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Power Technology

Building the Future

Upcoming class information

Spring course schedules are available on our website for:

Power Technology is a practical and direct program designed for students who are interested in solving problems and repairing machinery the correct way. Courses cover a variety of machine systems as well as diesel engines.

Classes are at least 50% hands-on, which allow students to practice their new skills. The program provides many training aids, including wheel loaders, axle and off highway tractors, backhoe loaders, marine gears, engines, transmissions, power generators, refrigeration and hydraulic units, as well as scanning tools and software to assess onboard electronics.

Students gain valuable skills and can enter fields of employment with good wages, high demand, and advancement potential in as little as two semesters.

Power Technology Degrees

Student Experience

Grow Your Career and Your Community

Start or expand on your workforce career at all three UAS campuses: Health Sciences and Construction in Sitka, Power Technology in Ketchikan, and Health Sciences, Power Technology, Mining, and Construction in Juneau.

Ideal Hands on Setting

“At UAS, I put what I am learning in theory into practice. And I'm working as a diesel technician while going to school.”—Jesse Vaughn, A.A.S. Power Technology, Diesel Emphasis

Power Technology Diesel Programs

Power Technology is broadly split into Heavy Duty and Marine specialty areas.

Students learn preventative maintenance and inspections, diesel engines, electrical systems, hydraulics, refrigeration and air conditioning, power generation, brake systems, suspension and alignment, drive systems and power trains, piping systems, industrial rigging, and welding. Upon completion, students are ready to enter rewarding careers in fixed plant mechanics, mining, maritime industry, and more.  

Student holding a very large wrench

Pathway to Mining Careers: Hecla Greens Creek

High school juniors and seniors

High school students can take Introduction to Mining Careers and Occupations at UAS. Students who take this 3-credit UAS class will also receive .5 high school credits. The class will include field trips, guest speakers, and hands-on activities. Continuing students may enroll in the two-week Mine Academy, including Mine Safety and Health Administration (MSHA) training certification. Students learn what it's like operating mining equipment in a virtual mine training simulator and take field trips into the UAS Center for Mine Training underground mine lab. Students may continue on through a Greens Creek job shadowing program in a variety of occupations throughout the mining operation.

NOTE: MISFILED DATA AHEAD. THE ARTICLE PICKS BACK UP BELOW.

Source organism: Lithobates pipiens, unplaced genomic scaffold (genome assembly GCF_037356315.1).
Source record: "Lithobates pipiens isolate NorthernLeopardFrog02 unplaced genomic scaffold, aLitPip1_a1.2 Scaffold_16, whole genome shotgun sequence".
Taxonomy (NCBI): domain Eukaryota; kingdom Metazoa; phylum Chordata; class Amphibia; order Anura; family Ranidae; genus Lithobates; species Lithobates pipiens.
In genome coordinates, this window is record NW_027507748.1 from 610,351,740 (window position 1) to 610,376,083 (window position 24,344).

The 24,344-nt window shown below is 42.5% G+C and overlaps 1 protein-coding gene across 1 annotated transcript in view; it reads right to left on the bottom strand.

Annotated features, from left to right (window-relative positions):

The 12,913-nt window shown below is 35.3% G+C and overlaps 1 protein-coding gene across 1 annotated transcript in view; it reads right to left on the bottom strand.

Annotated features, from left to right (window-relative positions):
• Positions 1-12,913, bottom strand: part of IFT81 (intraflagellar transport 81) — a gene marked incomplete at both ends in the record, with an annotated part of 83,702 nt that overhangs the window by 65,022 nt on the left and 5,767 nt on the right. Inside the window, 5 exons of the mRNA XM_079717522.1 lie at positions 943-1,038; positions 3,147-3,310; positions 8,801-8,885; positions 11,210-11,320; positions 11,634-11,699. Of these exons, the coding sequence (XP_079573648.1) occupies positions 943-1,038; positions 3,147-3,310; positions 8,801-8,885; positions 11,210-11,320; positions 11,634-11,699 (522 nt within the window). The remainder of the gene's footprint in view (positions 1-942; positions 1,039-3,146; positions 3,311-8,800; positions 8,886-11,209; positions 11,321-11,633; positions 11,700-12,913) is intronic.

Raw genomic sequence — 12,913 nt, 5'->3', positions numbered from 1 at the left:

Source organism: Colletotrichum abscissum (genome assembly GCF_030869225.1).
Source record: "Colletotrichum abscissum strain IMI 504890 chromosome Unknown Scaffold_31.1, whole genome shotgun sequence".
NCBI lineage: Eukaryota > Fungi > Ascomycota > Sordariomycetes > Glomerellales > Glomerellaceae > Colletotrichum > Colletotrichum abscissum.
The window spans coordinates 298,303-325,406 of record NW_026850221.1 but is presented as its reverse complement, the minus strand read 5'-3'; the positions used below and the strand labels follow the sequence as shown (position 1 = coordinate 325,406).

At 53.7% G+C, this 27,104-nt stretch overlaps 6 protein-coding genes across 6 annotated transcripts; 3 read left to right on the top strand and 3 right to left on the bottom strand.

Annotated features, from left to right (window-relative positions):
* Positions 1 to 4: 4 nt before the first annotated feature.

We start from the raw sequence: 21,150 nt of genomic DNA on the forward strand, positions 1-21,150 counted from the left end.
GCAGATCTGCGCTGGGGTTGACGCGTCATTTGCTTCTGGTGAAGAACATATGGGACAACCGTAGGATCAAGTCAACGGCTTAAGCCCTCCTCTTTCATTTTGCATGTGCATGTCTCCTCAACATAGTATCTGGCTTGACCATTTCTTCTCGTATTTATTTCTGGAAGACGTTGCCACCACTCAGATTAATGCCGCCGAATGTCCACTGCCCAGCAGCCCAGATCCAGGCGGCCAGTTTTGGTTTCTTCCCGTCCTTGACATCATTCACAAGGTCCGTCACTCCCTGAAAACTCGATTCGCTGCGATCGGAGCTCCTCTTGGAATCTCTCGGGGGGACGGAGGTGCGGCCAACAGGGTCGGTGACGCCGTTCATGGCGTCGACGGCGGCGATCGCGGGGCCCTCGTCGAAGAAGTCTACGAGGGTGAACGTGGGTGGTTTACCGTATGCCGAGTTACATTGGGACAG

At the completion of the Mining Pathway, interested students may take the one-year Mine Mechanic Occupational Endorsement followed by the two-year Mine Mechanic A.A.S. degree. Selected students may qualify for scholarships and internships through the Hecla Greens Creek Mine. Learn more

Operator working equipment in a mine

Learning Environments

Technical Education Center (TEC)

Located on the water in Juneau, the TEC houses workforce development classes in power technology, construction, welding, and the Center for Mine Training. Connected by sky bridge to Juneau Douglas High School, the TEC is a great resource for high school students to earn college credits through Tech Prep courses.

Interior of the TEC center

Maritime Training Center

Located directly on the Ketchikan waterfront, the UAS Maritime Training Center is a state-of-the art facility housing a comprehensive welding lab, pilot navigation simulator, training equipment, and diesel and electronics lab. Hands-on expert instruction in multiple maritime skills prepares students to enter one of the most dynamic industries in Alaska.

UAS Maritime Training Center from above

Welding Labs

UAS has welding labs in Juneau, Ketchikan, and Sitka. Students learn basic materials prep skills, oxyacetylene welding and cutting, brazing, and shielded metal arc welding. As students gain proficiency, they have opportunities learn metal inert gas (MIG), or tungsten inert gas (TIG) welding.

The majority of the work in these classes is hands-on, and after completing the program, students have the opportunity to earn certification through the American Welding Society. Skilled, certified welders can find work on construction sites, in petroleum-related industries and in many jobs where heavy equipment is being used. Their services are needed for shipbuilding, automobile manufacturing and repair, aerospace applications, bridges, pipelines, power plants and refineries.

Arc welding

QMED: Maritime and Multi-skilled Worker

12-week USCG-certified course covering basic industrial maritime skills including power generation, hydraulics, and electricity. Learn more  
Aerial shot of Sitka, Alaska

"The Power Technology program has taught me so much; I found a love for mechanics I never knew I had. My experience at UAS prepared me for my career path after school."

Program Faculty

Neil Voelckers

Neil Voelckers

Assistant Professor, Power Technology

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Larry O'Loane

Larry O'Loane

Assistant Professor of Power Technology

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Dan Kistner

Dan Kistner

Assistant Professor of Welding

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Luke Gibes

Luke Gibes

Assistant Professor of Welding

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